Objective: To examine the potential value of routine measurement of cervical length in singleton pregnancies at 23 weeks of gestation in the prediction of the risk for early spontaneous preterm delivery.
Methods: Cervical length was measured by sonography at 23 weeks in 2567 singleton pregnancies in women attending for routine antenatal care. In 43 women, the length was < or = 15 mm and 21 of these were managed expectantly, whereas in 22 cases a cervical cerclage was placed. In the pregnancies that were managed expectantly, the relation between cervical length and preterm delivery was examined and the risk of spontaneous delivery at < or = 32 weeks was estimated.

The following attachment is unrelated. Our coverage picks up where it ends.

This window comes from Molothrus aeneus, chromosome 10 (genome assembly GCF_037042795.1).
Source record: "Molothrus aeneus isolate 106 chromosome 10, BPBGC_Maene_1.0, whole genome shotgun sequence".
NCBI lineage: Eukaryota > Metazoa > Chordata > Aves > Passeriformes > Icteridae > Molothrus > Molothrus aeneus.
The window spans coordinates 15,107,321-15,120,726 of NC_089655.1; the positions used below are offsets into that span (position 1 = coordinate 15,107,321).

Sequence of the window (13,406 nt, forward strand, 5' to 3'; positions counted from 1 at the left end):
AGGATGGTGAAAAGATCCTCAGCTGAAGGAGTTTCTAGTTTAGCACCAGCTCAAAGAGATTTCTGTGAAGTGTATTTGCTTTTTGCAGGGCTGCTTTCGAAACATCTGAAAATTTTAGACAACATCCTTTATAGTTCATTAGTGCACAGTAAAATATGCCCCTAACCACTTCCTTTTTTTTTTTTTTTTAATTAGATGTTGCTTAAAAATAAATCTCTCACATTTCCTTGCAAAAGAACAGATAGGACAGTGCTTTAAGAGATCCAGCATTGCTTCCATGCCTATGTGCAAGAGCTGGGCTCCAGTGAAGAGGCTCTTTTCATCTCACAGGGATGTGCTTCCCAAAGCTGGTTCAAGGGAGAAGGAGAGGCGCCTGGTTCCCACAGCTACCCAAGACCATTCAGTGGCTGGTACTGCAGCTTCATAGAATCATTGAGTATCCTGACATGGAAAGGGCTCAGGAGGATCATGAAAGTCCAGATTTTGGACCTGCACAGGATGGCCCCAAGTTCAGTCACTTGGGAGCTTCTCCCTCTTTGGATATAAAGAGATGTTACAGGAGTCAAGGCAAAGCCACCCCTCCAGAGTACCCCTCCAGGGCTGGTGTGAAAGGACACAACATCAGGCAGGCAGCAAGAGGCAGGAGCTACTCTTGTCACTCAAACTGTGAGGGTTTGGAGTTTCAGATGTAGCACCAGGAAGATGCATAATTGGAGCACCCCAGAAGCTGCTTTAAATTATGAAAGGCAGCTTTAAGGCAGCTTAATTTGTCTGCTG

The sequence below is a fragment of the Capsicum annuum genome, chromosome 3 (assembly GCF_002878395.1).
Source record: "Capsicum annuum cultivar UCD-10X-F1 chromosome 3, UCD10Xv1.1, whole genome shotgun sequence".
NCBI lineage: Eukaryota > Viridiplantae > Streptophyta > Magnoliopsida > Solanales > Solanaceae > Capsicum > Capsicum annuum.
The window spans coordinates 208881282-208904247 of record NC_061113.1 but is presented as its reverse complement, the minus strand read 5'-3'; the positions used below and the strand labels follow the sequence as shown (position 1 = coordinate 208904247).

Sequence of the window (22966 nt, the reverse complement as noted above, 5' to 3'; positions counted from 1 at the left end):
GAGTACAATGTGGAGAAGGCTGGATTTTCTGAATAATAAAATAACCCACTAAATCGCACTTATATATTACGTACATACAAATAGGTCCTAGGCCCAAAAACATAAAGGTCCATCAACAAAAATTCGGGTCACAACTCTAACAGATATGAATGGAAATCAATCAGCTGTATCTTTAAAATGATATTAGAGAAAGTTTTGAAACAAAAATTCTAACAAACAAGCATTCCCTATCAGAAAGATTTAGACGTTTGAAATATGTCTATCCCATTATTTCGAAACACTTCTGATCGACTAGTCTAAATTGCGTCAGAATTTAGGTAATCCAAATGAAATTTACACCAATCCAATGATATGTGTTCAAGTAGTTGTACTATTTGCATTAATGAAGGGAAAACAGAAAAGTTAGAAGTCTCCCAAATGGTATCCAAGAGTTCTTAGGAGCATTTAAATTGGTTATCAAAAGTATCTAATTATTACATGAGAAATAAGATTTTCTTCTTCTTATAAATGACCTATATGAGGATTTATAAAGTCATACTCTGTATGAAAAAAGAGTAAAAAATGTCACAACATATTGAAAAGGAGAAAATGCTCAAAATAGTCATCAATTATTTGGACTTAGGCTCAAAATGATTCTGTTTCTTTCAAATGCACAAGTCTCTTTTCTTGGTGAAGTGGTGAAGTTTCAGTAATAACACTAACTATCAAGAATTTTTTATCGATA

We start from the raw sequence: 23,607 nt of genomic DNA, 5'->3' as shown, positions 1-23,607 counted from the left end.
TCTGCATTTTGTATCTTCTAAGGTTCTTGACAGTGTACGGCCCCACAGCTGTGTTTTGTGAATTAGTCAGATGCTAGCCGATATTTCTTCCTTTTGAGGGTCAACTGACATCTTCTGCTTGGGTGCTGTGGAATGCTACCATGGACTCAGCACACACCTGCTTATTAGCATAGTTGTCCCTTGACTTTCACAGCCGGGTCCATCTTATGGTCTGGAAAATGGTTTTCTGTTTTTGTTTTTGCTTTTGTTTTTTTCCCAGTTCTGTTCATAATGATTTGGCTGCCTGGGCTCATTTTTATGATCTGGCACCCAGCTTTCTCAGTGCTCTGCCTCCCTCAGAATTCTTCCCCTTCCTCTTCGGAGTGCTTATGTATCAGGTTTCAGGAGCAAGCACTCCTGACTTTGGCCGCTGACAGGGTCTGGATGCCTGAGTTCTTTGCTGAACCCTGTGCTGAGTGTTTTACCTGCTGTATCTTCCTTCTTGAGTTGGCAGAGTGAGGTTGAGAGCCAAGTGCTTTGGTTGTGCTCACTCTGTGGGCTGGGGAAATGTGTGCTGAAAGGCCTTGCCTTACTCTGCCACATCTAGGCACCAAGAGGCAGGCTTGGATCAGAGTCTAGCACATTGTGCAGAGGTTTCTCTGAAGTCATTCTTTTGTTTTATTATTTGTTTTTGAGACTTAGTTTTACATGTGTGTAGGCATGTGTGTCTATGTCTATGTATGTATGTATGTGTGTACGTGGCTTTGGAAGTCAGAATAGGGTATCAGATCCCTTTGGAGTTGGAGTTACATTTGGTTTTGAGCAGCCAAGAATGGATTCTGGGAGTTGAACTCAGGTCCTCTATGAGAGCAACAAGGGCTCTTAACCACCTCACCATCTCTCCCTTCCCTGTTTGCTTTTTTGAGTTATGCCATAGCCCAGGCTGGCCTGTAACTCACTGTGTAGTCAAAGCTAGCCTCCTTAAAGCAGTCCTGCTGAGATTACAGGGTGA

Results: Cervical length at 23 weeks was < or = 15 mm in 1.7% of cases; this group contained 86%, 58% and 20% of pregnancies that delivered spontaneously at < or = 28, < or = 32 and < or = 36 weeks, respectively. The risk for delivery at < or = 32 weeks decreased from 78% at a cervical length of 5 mm to 4% at 15 mm and 0.5% at 50 mm.
Conclusions: Cervical length at 23 weeks is < or = 15 mm in < 2% of the population; this group contains about 90% and 60% of the women delivering at < or = 28 and < or = 32 weeks, respectively. Measurement of cervical length provides accurate prediction of risk for early preterm delivery.